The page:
My favorite Toni Morrison quote reads, “If there is a book that you want to read and it hasn’t been written yet, you must write it.” I take those words to heart with everything I do. I think about being a young Black queer child with no resources. I think about just being a Black person in America with no stories that look like me and no characters that look like me and no one to share my experience. That led to writing, “All Boys Aren’t Blue”, a recently released young adult memoir to create that space. For me, advocacy is about creating space for the story; all stories.
My focus on change has made politics and political activism a big priority for my 2020. Many of us have become even more enraged and disenfranchised by the current two-party system, and are ready to push against the status quo. The election gives us a chance to create the change we want but that’s not my only focus—I’m also concerned about political education. Voting has been sold as THE top priority for many, rather than a tool in a toolbox of ways we can effect change in politics, systems, and eradicate the things which oppress us. It’s not enough. Voting is not the end, but simply the beginning of the work. Many don’t understand how our political systems work and only focus on the presidency. My goal is to share information, such as the impact local and state officials have on our day-to-day, and the control voters can wield in those election spaces.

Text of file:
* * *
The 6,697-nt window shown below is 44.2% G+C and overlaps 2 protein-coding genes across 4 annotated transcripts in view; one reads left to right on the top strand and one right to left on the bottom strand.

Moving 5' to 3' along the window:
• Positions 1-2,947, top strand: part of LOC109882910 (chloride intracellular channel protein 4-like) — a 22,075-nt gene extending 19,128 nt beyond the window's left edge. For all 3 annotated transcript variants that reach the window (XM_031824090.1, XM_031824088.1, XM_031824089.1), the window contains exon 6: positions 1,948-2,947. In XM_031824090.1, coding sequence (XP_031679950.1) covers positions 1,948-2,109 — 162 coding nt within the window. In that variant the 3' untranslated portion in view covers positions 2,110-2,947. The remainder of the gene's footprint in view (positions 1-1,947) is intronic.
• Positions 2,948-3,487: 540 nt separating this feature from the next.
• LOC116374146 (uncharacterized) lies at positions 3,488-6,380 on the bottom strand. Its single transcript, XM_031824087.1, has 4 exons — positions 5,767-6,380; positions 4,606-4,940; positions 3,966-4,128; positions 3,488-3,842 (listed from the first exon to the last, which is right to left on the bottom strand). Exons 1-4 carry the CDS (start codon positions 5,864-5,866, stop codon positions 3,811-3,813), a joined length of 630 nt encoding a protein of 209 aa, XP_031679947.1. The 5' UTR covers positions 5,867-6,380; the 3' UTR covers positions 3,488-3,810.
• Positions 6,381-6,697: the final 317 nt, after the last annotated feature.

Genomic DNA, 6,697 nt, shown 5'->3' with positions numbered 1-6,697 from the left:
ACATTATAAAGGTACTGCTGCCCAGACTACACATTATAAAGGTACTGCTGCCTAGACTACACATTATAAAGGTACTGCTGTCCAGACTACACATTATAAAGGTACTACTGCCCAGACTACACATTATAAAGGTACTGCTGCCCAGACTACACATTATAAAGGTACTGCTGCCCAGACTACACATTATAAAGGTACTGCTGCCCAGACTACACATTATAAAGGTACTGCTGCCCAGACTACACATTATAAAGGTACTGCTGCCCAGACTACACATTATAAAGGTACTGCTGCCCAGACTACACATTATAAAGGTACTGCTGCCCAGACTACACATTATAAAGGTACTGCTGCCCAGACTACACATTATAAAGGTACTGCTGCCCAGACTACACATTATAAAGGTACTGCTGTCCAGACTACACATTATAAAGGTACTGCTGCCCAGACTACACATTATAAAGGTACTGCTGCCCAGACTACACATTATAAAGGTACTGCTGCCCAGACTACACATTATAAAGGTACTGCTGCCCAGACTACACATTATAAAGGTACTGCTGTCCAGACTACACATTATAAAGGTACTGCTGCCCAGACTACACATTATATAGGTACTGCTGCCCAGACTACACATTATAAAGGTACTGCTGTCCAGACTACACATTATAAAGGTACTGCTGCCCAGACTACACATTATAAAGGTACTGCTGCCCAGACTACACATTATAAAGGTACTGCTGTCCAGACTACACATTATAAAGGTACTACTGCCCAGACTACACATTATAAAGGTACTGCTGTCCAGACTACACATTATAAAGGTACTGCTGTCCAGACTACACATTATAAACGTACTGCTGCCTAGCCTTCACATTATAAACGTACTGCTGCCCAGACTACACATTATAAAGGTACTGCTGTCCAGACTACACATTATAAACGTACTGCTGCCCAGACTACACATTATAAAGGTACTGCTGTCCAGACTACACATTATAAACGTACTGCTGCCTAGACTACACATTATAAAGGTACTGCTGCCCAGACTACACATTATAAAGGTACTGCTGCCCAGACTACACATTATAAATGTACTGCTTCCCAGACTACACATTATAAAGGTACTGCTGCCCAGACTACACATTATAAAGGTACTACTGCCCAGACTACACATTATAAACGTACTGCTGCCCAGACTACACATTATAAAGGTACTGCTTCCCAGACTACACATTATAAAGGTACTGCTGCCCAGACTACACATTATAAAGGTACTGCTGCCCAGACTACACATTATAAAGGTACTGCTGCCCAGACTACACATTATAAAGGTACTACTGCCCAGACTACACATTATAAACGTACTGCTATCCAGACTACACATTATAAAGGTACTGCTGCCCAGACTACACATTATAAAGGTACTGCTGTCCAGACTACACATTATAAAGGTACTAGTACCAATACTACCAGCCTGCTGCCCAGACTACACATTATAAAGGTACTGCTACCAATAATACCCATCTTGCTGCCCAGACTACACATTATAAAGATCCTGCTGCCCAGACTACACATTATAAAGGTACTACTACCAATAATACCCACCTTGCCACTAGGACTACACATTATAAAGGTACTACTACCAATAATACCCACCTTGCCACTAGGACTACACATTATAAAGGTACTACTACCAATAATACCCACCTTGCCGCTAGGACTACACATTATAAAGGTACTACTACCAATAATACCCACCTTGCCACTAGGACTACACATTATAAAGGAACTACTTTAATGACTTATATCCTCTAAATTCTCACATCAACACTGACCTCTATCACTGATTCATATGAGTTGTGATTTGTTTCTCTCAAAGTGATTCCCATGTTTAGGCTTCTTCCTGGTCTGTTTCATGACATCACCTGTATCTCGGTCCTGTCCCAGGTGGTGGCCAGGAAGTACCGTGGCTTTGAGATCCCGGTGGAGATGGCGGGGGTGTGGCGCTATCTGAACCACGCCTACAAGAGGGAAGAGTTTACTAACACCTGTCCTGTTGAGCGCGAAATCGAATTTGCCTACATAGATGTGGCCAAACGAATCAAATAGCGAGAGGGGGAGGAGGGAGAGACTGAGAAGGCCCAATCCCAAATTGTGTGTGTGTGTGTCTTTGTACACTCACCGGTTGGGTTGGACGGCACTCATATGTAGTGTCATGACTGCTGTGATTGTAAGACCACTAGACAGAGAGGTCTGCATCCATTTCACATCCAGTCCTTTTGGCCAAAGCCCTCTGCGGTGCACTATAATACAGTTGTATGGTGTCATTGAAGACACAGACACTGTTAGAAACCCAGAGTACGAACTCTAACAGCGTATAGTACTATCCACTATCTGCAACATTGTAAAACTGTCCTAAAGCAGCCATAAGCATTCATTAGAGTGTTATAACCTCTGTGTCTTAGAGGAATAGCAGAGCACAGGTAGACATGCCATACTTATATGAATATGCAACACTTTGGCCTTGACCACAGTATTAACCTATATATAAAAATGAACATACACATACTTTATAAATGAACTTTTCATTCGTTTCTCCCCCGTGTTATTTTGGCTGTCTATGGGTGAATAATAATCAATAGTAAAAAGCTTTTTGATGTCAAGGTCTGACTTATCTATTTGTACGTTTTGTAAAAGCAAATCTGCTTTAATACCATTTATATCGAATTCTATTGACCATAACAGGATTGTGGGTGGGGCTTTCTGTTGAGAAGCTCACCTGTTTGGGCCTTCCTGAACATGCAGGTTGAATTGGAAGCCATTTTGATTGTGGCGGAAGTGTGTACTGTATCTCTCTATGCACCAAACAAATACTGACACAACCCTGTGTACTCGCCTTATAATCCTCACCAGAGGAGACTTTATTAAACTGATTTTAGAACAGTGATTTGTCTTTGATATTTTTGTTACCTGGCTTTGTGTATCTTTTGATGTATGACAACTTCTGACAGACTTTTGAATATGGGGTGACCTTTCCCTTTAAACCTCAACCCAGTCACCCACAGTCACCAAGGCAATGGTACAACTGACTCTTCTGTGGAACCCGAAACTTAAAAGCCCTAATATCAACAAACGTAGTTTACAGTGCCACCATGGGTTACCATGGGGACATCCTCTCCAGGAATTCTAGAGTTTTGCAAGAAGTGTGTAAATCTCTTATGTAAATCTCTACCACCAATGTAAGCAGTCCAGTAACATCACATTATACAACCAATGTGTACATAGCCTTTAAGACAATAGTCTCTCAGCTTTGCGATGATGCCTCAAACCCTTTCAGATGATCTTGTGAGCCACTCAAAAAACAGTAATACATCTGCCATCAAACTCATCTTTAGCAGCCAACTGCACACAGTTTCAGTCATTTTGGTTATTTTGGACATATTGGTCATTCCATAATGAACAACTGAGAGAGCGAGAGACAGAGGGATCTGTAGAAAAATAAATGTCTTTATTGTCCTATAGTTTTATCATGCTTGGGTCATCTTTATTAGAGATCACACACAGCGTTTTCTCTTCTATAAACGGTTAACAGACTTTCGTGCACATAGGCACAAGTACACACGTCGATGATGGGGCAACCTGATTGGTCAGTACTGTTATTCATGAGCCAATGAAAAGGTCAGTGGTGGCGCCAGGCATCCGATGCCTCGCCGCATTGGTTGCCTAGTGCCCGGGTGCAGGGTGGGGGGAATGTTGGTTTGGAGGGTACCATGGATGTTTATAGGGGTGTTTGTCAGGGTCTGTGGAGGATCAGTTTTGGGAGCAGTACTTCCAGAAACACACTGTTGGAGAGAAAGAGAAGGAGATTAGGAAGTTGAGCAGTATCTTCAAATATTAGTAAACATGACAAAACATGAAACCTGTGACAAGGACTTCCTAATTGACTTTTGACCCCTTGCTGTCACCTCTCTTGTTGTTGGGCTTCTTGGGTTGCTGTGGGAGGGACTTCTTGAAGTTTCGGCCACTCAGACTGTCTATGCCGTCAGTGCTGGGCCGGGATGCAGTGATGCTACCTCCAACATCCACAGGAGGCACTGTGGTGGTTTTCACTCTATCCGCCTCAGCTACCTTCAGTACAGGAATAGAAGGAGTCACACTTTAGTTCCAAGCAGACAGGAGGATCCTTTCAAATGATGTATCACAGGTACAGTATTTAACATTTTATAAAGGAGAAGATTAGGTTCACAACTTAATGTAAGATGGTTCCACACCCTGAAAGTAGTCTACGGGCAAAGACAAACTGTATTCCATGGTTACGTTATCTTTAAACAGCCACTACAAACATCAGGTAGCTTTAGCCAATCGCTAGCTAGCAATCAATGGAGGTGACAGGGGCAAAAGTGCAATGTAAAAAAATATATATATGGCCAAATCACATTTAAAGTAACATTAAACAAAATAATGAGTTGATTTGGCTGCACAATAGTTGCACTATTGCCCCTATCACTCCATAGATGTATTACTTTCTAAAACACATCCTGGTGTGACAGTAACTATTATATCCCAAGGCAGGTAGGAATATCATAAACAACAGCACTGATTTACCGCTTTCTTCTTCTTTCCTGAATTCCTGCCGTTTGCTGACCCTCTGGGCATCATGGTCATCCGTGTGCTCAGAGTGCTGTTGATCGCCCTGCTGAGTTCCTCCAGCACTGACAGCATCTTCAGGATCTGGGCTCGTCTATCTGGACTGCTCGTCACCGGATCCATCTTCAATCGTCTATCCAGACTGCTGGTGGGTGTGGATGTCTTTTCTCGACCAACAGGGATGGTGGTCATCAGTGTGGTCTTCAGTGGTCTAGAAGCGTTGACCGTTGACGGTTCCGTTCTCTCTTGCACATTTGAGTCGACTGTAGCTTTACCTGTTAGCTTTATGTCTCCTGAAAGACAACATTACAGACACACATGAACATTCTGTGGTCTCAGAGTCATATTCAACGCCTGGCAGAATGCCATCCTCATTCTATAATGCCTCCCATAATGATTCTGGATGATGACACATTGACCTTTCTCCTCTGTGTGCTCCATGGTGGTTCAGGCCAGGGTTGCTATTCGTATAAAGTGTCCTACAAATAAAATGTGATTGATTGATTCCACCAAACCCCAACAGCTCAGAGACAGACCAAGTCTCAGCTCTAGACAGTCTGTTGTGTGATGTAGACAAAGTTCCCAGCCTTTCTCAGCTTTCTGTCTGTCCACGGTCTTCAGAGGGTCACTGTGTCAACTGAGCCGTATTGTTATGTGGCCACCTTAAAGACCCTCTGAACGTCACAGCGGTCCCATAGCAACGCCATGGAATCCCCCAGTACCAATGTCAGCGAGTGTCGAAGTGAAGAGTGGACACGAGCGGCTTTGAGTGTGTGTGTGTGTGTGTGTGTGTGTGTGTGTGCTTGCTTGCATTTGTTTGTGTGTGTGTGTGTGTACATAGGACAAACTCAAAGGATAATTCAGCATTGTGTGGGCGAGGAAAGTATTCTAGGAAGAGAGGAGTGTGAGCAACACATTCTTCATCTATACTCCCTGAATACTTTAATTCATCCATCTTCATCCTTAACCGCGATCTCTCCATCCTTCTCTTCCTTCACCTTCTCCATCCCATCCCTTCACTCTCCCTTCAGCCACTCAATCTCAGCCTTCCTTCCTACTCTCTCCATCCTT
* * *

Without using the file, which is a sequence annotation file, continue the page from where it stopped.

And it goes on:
As we continue to embark into unchartered territory with the coronavirus pandemic, people are now seeing first-hand how politics work. It is not about choosing a side in a system that is divided. It is about what accountability looks like for those who we elect to be our voice and advocate for us on local, state and federal levels. It is about the education to know what power you have after your vote has been cast and your officials fail at their job. It is not simply just voting people in and out until we find the right person. It is about understanding that our politics have to be bigger than voting in a system that has only seen our worth as a vote.
As Black folk, it is important to know that we have always been at the forefront of change. Our resistance to racism, anti-blackness and systems of oppression have been the catalyst to moving this country forward. It will be that resistance that continues to move any Black agenda ahead. An agenda that must include all of us, especially those of us from communities that face additional marginalization.
We can no longer be okay with voting for the lesser of evils, and we won’t. Creating the change we need takes work, and that’s why advocacy is my life.
George M. Johnson is an award-winning journalist, consultant and activist. He’s the author of the indie, best-selling memoir “All Boys Aren’t Blue”. Follow in on Twitter @IAmGMJohson.